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Abstract: PO0468

Relationship Between Metabolic Acidosis and CKD Progression Is Evident Across US Racial and Ethnic Groups

Session Information

Category: CKD (Non-Dialysis)

  • 2101 CKD (Non-Dialysis): Epidemiology, Risk Factors, and Prevention


  • Tangri, Navdeep, University of Manitoba, Winnipeg, Manitoba, Canada
  • Mathur, Vandana S., MathurConsulting, Woodside, California, United States
  • Reaven, Nancy L., Strategic Health Resources, La Canada, California, United States
  • Funk, Susan E., Strategic Health Resources, La Canada, California, United States
  • Wesson, Donald E., Baylor Scott & White Health and Wellness Center, Dallas, Texas, United States

Metabolic acidosis is a known risk factor for CKD progression, but little is known about the impact of race and ethnicity on this relationship. We used a large electronic medical record (EMR) database of >100 million patients from all 50 states and insurance types to evaluate the relationship between metabolic acidosis and adverse renal outcomes and death by race and ethnicity.


De-identified electronic medical records (Optum® EHR), 2007–2019 were queried to identify patients with non-dialysis CKD Stages 3-5, ≥2 years of post-index data or death within 2 years, and grouped by baseline metabolic acidosis (12 to < 22 mEq/L) vs normal serum bicarbonate (22 to < 30 mEq/L). Patients (N = 136,067) were classified as Asian (N=1,328), Black (N=15,248), Hispanic (N=4,137), White (N=111,953) or Other (N=3,401). The primary endpoint was the composite outcome of death, kidney dialysis or transplant, or 40% decline in eGFR from baseline (DD40). Cox proportional hazards models examined the impact of serum bicarbonate on DD40 within each racial/ethnic group, adjusted for age, sex, eGFR, log albumin-to-creatinine ratio, diabetes, hypertension, heart failure, Charlson Comorbidity Score.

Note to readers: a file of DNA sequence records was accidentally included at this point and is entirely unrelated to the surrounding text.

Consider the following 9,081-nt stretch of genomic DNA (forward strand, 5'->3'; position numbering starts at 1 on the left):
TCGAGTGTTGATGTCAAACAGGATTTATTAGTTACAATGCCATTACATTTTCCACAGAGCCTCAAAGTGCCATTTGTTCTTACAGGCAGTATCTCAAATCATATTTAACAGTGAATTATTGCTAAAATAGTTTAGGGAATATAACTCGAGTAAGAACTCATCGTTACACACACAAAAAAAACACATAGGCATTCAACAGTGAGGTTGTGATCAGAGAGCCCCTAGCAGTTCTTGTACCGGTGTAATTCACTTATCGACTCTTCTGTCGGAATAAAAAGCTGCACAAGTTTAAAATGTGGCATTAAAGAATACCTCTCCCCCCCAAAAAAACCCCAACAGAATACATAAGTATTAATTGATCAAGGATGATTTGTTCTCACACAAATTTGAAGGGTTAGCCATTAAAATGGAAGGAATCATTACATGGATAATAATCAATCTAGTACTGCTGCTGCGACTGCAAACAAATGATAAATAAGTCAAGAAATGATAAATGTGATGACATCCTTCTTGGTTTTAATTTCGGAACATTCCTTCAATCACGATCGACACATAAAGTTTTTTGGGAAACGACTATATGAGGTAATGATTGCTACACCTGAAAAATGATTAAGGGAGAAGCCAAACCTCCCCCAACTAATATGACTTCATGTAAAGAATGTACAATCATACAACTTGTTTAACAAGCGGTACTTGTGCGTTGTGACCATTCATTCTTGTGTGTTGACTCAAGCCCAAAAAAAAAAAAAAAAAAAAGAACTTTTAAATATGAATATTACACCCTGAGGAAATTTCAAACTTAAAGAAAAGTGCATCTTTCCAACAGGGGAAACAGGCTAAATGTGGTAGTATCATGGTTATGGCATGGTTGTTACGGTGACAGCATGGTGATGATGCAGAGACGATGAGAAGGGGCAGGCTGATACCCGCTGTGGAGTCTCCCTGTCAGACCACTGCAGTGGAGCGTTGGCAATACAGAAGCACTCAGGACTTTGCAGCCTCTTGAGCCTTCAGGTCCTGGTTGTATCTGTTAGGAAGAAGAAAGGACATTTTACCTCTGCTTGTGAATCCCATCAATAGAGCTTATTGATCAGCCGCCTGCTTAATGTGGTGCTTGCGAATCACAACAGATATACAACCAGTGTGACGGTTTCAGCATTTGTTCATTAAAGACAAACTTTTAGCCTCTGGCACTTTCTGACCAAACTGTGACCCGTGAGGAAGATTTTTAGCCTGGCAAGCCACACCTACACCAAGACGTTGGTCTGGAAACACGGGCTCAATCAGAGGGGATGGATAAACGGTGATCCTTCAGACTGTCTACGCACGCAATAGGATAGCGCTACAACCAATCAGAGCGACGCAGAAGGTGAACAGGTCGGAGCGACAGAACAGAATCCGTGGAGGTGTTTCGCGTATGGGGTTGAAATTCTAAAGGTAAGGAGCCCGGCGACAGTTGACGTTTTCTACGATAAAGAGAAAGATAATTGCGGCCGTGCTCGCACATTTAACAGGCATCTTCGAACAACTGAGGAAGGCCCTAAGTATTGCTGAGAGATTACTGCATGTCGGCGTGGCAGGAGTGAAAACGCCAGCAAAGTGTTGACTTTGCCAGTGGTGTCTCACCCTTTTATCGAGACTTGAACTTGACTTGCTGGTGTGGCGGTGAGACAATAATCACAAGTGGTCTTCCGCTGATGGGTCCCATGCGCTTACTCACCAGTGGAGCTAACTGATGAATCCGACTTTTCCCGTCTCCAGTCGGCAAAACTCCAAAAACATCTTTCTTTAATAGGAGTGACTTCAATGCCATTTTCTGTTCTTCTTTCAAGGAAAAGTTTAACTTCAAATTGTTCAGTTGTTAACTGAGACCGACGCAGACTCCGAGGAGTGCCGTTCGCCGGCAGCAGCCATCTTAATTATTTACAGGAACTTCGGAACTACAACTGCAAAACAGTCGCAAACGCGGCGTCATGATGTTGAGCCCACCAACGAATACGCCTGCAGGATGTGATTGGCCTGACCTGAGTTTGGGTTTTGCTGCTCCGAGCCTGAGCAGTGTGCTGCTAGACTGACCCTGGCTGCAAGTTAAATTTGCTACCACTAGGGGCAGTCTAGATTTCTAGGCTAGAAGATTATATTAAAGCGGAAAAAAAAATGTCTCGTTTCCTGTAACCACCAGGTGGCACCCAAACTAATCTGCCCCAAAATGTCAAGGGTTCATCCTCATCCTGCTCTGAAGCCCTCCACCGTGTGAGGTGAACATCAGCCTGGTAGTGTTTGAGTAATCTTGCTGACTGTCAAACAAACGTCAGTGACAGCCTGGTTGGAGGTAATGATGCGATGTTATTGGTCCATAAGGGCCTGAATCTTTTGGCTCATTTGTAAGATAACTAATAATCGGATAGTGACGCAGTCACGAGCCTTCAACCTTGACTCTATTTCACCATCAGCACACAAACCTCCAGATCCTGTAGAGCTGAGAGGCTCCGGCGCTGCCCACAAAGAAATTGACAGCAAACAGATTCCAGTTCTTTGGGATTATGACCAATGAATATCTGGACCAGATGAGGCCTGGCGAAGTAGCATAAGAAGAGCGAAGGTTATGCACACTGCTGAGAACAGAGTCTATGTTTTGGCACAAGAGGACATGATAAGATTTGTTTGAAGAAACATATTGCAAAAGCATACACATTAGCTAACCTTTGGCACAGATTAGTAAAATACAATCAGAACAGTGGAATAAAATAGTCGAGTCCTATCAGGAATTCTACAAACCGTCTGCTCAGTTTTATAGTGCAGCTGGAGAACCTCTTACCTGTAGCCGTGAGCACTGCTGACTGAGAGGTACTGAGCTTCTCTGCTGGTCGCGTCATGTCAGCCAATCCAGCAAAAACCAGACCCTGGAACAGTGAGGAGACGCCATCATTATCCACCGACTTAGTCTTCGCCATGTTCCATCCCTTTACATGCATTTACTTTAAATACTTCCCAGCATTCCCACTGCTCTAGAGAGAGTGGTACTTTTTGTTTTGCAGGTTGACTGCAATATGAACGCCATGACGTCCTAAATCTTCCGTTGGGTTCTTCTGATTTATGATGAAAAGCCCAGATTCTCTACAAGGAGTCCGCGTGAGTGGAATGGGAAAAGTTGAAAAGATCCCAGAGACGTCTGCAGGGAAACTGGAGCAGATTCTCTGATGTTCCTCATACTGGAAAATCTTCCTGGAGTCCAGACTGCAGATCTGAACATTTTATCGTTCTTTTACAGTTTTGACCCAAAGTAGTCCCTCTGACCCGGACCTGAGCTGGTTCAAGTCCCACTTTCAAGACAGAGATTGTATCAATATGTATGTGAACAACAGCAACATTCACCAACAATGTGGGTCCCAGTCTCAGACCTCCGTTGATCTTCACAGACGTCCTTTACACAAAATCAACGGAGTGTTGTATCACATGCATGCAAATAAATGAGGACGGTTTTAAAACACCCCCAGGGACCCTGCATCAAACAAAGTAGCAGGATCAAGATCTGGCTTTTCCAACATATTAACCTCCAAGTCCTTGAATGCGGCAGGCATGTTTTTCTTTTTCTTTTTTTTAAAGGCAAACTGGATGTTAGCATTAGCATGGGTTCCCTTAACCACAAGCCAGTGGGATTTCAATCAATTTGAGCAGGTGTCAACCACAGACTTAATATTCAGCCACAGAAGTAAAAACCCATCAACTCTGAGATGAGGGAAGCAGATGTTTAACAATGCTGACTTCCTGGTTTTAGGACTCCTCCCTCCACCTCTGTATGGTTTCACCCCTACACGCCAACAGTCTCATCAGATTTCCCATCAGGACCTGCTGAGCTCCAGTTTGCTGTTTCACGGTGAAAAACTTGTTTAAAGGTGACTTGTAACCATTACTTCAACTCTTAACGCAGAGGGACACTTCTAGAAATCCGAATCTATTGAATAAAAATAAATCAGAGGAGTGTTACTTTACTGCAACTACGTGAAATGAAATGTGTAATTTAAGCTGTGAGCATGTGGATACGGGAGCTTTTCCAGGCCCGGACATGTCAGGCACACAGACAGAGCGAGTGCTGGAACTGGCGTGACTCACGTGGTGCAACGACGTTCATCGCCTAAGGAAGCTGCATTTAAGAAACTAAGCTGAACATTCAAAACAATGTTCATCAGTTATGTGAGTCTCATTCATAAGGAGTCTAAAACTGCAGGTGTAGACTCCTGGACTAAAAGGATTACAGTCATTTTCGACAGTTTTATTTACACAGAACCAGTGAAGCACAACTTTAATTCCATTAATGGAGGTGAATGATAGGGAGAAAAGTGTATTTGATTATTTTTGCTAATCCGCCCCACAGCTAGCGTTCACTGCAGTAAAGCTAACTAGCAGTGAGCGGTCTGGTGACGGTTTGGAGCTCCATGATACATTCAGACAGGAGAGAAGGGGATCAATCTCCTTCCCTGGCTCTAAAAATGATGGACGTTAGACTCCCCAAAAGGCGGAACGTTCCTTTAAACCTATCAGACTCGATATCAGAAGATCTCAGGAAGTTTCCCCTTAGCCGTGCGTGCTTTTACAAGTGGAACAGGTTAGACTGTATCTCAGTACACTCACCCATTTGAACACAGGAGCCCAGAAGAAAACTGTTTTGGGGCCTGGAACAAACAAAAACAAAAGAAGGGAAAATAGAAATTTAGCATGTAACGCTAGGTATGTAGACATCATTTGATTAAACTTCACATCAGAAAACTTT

Overall, 47,032 patients (34.6%) experienced DD40 events within 2 years: Asian, 35%; Black, 44%; Hispanic, 48%; White, 32%; Other, 48%. Serum bicarbonate independently predicted DD40 in all racial/ethnic groups. Adjusted Hazard Ratios for DD40 per 1 mEq/L increase in serum bicarbonate (median 4.2 yrs, max 11.5 yrs follow-up) were as follows: Asian, 0.942 (CI: 0.917- 0.968); Black, 0.976 (CI: 0.969-0.983); Hispanic, 0.970 (CI: 0.956-0.984); White, 0.960 (CI: 0.957-0.963); P< 0.0001 for all groups.


In a large community-dwelling US population, serum bicarbonate was independently associated with adverse kidney outcomes and death in Asians, Blacks, Hispanics and Whites with CKD. Since race and ethnicity are associated with other sociodemographic factors that affect health, further exploration of the potential reasons for the observed range of hazard ratios across these groups is warranted.


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